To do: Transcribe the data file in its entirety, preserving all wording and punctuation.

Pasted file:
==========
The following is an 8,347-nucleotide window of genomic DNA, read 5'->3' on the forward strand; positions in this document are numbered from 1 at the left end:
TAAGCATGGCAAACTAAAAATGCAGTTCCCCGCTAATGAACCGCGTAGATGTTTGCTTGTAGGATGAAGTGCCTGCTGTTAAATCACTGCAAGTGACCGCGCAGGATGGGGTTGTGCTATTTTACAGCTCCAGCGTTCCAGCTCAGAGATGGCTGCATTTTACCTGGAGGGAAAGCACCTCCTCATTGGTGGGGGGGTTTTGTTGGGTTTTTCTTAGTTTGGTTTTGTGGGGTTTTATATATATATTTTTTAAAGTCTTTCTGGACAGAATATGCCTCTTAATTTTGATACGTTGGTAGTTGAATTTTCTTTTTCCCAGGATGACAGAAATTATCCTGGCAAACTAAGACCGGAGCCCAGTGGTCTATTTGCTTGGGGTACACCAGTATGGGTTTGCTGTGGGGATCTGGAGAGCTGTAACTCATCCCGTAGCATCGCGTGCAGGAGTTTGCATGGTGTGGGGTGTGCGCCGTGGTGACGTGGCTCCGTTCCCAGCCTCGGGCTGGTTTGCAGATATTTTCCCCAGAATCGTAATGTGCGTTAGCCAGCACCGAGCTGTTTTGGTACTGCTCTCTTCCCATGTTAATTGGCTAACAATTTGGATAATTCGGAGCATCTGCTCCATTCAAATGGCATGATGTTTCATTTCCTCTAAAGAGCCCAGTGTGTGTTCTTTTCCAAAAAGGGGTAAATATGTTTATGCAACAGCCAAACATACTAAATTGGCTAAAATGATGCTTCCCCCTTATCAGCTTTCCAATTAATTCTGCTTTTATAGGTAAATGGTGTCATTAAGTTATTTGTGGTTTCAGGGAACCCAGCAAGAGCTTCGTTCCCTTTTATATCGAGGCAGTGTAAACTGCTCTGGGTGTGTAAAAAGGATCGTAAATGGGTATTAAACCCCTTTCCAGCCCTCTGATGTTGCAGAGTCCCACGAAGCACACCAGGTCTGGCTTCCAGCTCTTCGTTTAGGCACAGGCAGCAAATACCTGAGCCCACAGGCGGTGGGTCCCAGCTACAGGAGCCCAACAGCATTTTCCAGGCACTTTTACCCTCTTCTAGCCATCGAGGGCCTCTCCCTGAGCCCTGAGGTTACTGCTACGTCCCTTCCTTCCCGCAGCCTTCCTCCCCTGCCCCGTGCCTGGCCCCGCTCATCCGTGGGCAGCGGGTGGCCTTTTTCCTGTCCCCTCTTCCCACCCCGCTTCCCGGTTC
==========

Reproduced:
The following is an 8,347-nucleotide window of genomic DNA, read 5'->3' on the forward strand; positions in this document are numbered from 1 at the left end:
TAAGCATGGCAAACTAAAAATGCAGTTCCCCGCTAATGAACCGCGTAGATGTTTGCTTGTAGGATGAAGTGCCTGCTGTTAAATCACTGCAAGTGACCGCGCAGGATGGGGTTGTGCTATTTTACAGCTCCAGCGTTCCAGCTCAGAGATGGCTGCATTTTACCTGGAGGGAAAGCACCTCCTCATTGGTGGGGGGGTTTTGTTGGGTTTTTCTTAGTTTGGTTTTGTGGGGTTTTATATATATATTTTTTAAAGTCTTTCTGGACAGAATATGCCTCTTAATTTTGATACGTTGGTAGTTGAATTTTCTTTTTCCCAGGATGACAGAAATTATCCTGGCAAACTAAGACCGGAGCCCAGTGGTCTATTTGCTTGGGGTACACCAGTATGGGTTTGCTGTGGGGATCTGGAGAGCTGTAACTCATCCCGTAGCATCGCGTGCAGGAGTTTGCATGGTGTGGGGTGTGCGCCGTGGTGACGTGGCTCCGTTCCCAGCCTCGGGCTGGTTTGCAGATATTTTCCCCAGAATCGTAATGTGCGTTAGCCAGCACCGAGCTGTTTTGGTACTGCTCTCTTCCCATGTTAATTGGCTAACAATTTGGATAATTCGGAGCATCTGCTCCATTCAAATGGCATGATGTTTCATTTCCTCTAAAGAGCCCAGTGTGTGTTCTTTTCCAAAAAGGGGTAAATATGTTTATGCAACAGCCAAACATACTAAATTGGCTAAAATGATGCTTCCCCCTTATCAGCTTTCCAATTAATTCTGCTTTTATAGGTAAATGGTGTCATTAAGTTATTTGTGGTTTCAGGGAACCCAGCAAGAGCTTCGTTCCCTTTTATATCGAGGCAGTGTAAACTGCTCTGGGTGTGTAAAAAGGATCGTAAATGGGTATTAAACCCCTTTCCAGCCCTCTGATGTTGCAGAGTCCCACGAAGCACACCAGGTCTGGCTTCCAGCTCTTCGTTTAGGCACAGGCAGCAAATACCTGAGCCCACAGGCGGTGGGTCCCAGCTACAGGAGCCCAACAGCATTTTCCAGGCACTTTTACCCTCTTCTAGCCATCGAGGGCCTCTCCCTGAGCCCTGAGGTTACTGCTACGTCCCTTCCTTCCCGCAGCCTTCCTCCCCTGCCCCGTGCCTGGCCCCGCTCATCCGTGGGCAGCGGGTGGCCTTTTTCCTGTCCCCTCTTCCCACCCCGCTTCCCGGTTC